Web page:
Perhaps it's just as well there is no big, high- status prize offered for short-story collections. The writers are saved from being thrown to the lions and lionisers. In this particular case, opening Elementals, it's the reader who can feel given a prize when such an eminently enjoyable and readable book comes her way.
This is the third collection of A S Byatt's short stories to have been published in this small, pretty format; printed on good-quality paper, in a Bembo-like typeface, the gathered pages properly stitched and bound, with a silk headband, and each new tale adorned with an elegant little frontispiece. Like its two predecessors, The Matisse Stories and The Djinn in the Nightingale's Eye, Elementals gains from this shrewd packaging, which both indicates its suitability for the Christmas presents market and underlines the enjoyable sensuality of the stories. First your eyes and hands can't help caressing the book as a cherishable little object, and then its contents beguile you too.
Part of Byatt's gift as a short-story writer is her obvious relish of the form. As you read, you feel what a good time she is having, how she is letting herself just dive in and play. This is in marked contrast to the novels. In the longer form, with its larger scope for varied narrative voices, she makes space for far more intellectual discussion of themes, and sometimes employs a somewhat teacherly tone. Part of her generosity as a writer is not being able to help telling us how much she knows. But in the novella, or the short story, she relies more on the genres of fairy tale, fantasy and romance, and sweetens the lessons with rich physical detail, lush sensual descriptions of people and places. The hedonist, art-lover and poet in her take centre stage. Another delight of her stories is their unashamed interest in women's lives, even, heaven help us, middle- aged women's lives. Written off by so many male authors, written out of so much male fiction, these women are rewarded by Byatt with all kinds of voluptuous adventures.
People still sneeringly recommend that certain books should not be given to maiden aunts. Maiden aunts are of course mature and experienced women of the world who have decided it's more fun to stay unmarried. Bluebeard's loss is their gain. Marriage is certainly not a bed of roses in Byatt's new tales. The icewoman heroine of the folktale "Cold" is unhappily unrooted by it, the narrator of "Baglady" is dragooned as part of a group of directors' well-groomed wives to go mall shopping, with tragic results, while the slinky fiancee in "A Lamia in the Cevennes" is a monster straight out of Keats. Patricia Nimmo, in "Crocodile Tears", is most unwillingly liberated from her marriage. Her husband unexpectedly drops dead during her half- hour absence in a picture gallery; she's walked off in a temporary huff, disagreeing over a work he wants to buy, and returns to find her life with him over. She flees immediately, smitten, we suppose, by guilt, and ends up eventually in Nimes. The slow unfolding of Patricia's story from then on, the gradual accumulation of detail, make this novella almost a novel. It's not realistic, in the strict sense, more a what-if exploration with dashes of romance. I suspended my disbelief quite happily. I accepted that Patricia, though blocked by inexpressible grief and trauma, could yet respond to the sparkling light, the golden stone and exquisite buildings of Provence with the image-making sensibility, the ravished eye and brain of a happy painter-poet. I thought that she sounded less like the repressed lady she ostensibly is and far more like A S Byatt having a really marvellous time - but I didn't care. It doesn't matter. The heart of this tale is the love affair with a new landscape, with unexpected and beautiful architecture, with all kinds of sensual treats: "There was an excess of pleasure in the simplicity: stars, flames, water, the scent of cedars and burned fennel, the salt of olives, the juicy flakes of the fish, the gold wine, the sweet berries, the sharp chocolate, the warm air." This affectionately told story ends with Patricia dealing with grief and facing the future. There's even a new man thrown in. He rescues her several times from death, tells her lovely stories, and invites her to Norway. The sexiness of all this is nowhere spelt out; it hovers in the wings like the waiters who bring Patricia her subtle cocktails in the hotel bar.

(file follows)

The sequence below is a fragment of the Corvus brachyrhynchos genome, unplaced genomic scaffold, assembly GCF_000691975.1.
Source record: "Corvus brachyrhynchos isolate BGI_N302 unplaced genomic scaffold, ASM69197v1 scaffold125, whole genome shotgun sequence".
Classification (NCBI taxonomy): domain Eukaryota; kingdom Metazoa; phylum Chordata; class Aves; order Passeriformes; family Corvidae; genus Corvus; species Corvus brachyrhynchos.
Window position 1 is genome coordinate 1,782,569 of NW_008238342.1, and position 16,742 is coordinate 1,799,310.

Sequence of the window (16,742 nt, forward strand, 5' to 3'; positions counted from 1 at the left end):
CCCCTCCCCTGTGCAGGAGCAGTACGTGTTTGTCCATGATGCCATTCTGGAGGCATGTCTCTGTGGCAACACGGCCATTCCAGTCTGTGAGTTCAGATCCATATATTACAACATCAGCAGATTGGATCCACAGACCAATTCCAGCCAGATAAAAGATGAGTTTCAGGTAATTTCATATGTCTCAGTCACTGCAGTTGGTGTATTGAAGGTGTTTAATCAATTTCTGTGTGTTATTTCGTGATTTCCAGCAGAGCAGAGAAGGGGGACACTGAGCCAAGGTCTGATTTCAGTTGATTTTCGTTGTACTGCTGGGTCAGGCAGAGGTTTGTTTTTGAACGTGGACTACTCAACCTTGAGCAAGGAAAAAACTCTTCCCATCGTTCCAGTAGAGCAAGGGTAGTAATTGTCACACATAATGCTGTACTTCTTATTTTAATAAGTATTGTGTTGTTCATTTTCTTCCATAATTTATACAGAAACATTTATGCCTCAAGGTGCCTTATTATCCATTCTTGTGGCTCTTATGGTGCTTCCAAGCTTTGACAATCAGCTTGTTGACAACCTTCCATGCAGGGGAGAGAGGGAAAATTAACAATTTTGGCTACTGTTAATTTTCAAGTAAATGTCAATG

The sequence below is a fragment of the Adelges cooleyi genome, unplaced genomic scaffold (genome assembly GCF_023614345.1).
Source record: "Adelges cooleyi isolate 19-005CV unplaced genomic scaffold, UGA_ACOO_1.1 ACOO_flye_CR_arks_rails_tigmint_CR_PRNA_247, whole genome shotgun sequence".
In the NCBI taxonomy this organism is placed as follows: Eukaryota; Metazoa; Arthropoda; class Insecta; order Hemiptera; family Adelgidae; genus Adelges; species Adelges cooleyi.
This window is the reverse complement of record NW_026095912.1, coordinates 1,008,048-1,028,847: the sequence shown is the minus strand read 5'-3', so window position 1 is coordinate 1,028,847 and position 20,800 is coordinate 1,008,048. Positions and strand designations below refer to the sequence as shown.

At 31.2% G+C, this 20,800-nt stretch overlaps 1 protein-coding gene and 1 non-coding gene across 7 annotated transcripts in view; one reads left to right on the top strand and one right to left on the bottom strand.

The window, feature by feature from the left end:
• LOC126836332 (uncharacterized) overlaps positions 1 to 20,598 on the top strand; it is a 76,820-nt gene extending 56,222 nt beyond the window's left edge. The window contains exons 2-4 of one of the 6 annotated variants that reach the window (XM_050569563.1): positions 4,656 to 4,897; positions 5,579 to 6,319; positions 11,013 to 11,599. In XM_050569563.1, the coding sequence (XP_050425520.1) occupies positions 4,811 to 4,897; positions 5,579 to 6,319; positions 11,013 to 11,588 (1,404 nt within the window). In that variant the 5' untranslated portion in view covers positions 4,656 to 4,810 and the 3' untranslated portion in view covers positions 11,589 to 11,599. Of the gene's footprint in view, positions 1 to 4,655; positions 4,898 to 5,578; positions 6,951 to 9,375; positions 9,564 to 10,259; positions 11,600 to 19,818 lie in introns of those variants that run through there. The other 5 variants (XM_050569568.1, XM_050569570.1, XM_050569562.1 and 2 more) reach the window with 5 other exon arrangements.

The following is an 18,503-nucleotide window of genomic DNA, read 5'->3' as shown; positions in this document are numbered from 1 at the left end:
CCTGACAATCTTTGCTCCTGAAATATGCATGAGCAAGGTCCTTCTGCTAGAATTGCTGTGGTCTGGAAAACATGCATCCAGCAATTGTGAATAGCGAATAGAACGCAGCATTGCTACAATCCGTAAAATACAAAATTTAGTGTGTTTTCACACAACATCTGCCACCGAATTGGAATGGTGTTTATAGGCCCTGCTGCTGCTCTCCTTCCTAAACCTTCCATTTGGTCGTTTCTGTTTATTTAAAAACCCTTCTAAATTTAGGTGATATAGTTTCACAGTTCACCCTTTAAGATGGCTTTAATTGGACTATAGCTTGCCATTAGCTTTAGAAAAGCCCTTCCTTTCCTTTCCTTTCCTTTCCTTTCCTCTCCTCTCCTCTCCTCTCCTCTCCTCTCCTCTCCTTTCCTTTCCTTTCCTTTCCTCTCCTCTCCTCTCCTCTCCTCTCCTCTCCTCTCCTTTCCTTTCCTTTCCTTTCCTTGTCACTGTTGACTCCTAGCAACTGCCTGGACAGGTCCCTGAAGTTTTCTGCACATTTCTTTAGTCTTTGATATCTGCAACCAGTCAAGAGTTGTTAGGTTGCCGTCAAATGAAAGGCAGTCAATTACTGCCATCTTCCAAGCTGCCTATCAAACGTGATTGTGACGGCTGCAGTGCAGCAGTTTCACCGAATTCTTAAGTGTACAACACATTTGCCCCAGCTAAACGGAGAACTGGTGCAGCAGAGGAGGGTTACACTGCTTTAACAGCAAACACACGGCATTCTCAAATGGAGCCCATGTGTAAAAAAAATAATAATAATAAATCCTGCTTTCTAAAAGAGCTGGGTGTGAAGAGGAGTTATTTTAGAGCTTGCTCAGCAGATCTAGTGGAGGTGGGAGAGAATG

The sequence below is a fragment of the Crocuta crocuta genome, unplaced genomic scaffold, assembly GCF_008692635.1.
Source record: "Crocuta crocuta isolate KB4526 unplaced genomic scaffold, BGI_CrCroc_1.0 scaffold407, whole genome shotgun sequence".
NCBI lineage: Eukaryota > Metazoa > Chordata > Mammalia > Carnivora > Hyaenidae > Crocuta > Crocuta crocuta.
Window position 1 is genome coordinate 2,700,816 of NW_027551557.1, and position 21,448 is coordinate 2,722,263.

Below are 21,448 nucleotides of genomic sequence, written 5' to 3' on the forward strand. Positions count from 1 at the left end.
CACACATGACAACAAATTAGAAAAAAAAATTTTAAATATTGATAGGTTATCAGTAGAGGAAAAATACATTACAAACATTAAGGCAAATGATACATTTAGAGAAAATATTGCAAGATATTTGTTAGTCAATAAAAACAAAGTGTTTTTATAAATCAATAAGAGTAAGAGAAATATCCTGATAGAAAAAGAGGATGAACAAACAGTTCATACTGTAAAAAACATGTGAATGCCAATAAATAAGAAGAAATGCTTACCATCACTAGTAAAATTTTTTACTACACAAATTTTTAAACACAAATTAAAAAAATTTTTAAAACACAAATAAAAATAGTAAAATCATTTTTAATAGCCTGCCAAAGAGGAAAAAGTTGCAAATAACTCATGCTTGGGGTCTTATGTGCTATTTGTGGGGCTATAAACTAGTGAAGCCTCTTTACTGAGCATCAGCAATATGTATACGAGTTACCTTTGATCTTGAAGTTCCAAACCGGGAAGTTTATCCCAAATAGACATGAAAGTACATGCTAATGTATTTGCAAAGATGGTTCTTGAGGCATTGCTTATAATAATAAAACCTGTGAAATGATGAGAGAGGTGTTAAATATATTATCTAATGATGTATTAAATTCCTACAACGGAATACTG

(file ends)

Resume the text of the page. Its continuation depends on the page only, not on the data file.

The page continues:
Gratification of an explicitly sexual sort may be delayed in all these stories, even as it is suggested by the pleasures of the prose. A great deal of "Cold" is devoted to long, precise and exquisite descriptions of intricate glass sculptures and magic ice palaces. The painter in "A Lamia in the Cevennes" spends weeks meditating on the blues in his swimming pool, so difficult to capture in paint, as in words. The men in these tales are all wise and good, if a touch too fond of explaining things to misguided women. The female protagonists are rather like Charlotte Bronte's; they do like their knowledgeable male professors; they don't mind being lovingly lectured to. I wished that just once the rescuer could be a woman but it was not to be. Feminism is not an issue here. Byatt's engaging message is that art, curiosity and stories save us. Now read on.Reuse content